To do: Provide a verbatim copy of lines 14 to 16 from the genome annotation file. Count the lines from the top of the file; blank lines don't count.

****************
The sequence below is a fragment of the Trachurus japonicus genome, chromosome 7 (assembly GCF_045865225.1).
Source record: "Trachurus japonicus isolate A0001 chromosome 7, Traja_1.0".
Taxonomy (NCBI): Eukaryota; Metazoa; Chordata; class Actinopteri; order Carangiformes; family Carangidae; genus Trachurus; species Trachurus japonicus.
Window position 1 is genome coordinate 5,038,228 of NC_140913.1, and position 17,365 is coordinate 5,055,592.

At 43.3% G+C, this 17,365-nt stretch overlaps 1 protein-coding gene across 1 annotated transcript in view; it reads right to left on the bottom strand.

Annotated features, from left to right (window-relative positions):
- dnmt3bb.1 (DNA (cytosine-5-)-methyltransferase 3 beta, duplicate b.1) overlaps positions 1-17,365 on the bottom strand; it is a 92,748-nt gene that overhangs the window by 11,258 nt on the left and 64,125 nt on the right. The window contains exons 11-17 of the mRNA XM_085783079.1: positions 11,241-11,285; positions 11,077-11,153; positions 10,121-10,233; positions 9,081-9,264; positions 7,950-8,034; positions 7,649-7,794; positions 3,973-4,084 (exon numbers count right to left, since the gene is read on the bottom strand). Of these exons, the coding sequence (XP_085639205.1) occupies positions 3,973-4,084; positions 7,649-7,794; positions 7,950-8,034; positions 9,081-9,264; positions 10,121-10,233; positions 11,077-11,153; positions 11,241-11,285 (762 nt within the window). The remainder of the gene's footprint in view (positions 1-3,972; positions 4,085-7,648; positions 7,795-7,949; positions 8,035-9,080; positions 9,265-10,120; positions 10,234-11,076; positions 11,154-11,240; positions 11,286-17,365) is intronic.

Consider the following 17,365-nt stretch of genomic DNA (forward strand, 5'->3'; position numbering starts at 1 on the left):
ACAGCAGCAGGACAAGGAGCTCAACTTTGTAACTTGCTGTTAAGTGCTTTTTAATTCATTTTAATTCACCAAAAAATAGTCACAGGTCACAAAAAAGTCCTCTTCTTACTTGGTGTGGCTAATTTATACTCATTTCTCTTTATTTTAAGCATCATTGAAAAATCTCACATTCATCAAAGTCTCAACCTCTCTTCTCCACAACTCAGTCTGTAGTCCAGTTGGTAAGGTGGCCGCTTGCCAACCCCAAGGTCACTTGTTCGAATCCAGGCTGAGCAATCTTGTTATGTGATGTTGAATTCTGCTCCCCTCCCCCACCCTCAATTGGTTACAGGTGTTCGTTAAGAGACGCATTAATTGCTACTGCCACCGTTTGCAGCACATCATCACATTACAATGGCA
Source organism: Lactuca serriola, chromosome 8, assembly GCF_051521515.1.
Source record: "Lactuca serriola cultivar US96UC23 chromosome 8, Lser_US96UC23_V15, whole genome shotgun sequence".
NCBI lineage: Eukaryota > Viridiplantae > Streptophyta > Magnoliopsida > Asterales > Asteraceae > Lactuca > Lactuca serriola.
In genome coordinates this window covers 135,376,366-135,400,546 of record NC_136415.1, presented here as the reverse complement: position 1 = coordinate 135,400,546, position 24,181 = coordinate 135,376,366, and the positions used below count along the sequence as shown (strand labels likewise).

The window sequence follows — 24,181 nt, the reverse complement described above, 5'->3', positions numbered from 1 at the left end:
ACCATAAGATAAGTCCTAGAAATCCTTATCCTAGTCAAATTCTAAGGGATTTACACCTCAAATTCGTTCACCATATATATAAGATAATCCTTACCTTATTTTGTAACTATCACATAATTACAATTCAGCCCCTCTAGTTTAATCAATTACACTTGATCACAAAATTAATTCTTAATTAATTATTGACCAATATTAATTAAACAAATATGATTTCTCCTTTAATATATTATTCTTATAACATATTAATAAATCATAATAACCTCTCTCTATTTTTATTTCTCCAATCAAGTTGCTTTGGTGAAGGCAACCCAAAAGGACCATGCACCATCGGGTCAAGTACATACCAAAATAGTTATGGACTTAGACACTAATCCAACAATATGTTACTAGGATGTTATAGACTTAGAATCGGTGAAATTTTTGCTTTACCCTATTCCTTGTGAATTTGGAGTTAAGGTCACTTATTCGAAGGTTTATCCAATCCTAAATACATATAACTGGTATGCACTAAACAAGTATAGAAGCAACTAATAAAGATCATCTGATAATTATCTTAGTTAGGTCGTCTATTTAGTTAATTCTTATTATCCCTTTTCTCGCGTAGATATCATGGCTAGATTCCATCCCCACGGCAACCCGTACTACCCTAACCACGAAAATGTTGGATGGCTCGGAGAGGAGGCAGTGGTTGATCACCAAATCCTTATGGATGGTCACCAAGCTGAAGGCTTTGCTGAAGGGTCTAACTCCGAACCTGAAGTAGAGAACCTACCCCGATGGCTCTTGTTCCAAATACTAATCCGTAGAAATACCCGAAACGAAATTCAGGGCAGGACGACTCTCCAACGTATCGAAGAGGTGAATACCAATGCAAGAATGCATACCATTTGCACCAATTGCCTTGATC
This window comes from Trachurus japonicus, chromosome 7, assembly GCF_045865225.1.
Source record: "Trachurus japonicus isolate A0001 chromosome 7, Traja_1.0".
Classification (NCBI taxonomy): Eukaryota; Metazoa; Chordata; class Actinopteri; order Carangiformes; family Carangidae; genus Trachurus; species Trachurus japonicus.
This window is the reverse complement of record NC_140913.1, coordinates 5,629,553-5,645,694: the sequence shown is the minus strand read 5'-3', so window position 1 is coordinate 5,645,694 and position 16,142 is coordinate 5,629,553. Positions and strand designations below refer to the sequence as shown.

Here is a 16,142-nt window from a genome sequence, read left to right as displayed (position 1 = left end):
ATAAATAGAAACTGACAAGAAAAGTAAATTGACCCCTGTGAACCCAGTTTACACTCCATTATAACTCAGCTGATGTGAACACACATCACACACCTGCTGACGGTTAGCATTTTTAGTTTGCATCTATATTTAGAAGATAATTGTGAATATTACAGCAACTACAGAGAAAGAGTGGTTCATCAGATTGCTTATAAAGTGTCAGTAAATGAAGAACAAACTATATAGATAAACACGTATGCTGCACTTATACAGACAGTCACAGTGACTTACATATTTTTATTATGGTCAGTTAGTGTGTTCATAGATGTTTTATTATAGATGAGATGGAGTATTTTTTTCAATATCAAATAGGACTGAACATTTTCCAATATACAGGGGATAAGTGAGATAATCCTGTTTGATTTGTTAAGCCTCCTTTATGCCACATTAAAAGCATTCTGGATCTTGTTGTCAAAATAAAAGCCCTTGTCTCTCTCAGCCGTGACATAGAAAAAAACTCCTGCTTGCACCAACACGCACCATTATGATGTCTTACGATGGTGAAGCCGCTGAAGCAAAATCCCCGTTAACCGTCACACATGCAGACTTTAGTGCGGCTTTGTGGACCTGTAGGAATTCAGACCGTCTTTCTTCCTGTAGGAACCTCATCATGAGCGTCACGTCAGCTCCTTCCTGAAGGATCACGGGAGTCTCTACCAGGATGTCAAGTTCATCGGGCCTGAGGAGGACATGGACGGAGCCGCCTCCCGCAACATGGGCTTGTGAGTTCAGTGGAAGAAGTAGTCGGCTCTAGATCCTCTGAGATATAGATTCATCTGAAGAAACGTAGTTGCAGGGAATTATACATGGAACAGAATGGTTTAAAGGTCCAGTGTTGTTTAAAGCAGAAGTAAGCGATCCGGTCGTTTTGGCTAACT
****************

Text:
The window sequence follows — 24,181 nt, the reverse complement described above, 5'->3', positions numbered from 1 at the left end:
ACCATAAGATAAGTCCTAGAAATCCTTATCCTAGTCAAATTCTAAGGGATTTACACCTCAAATTCGTTCACCATATATATAAGATAATCCTTACCTTATTTTGTAACTATCACATAATTACAATTCAGCCCCTCTAGTTTAATCAATTACACTTGATCACAAAATTAATTCTTAATTAATTATTGACCAATATTAATTAAACAAATATGATTTCTCCTTTAATATATTATTCTTATAACATATTAATAAATCATAATAACCTCTCTCTATTTTTATTTCTCCAATCAAGTTGCTTTGGTGAAGGCAACCCAAAAGGACCATGCACCATCGGGTCAAGTACATACCAAAATAGTTATGGACTTAGACACTAATCCAACAATATGTTACTAGGATGTTATAGACTTAGAATCGGTGAAATTTTTGCTTTACCCTATTCCTTGTGAATTTGGAGTTAAGGTCACTTATTCGAAGGTTTATCCAATCCTAAATACATATAACTGGTATGCACTAAACAAGTATAGAAGCAACTAATAAAGATCATCTGATAATTATCTTAGTTAGGTCGTCTATTTAGTTAATTCTTATTATCCCTTTTCTCGCGTAGATATCATGGCTAGATTCCATCCCCACGGCAACCCGTACTACCCTAACCACGAAAATGTTGGATGGCTCGGAGAGGAGGCAGTGGTTGATCACCAAATCCTTATGGATGGTCACCAAGCTGAAGGCTTTGCTGAAGGGTCTAACTCCGAACCTGAAGTAGAGAACCTACCCCGATGGCTCTTGTTCCAAATACTAATCCGTAGAAATACCCGAAACGAAATTCAGGGCAGGACGACTCTCCAACGTATCGAAGAGGTGAATACCAATGCAAGAATGCATACCATTTGCACCAATTGCCTTGATC
This window comes from Trachurus japonicus, chromosome 7, assembly GCF_045865225.1.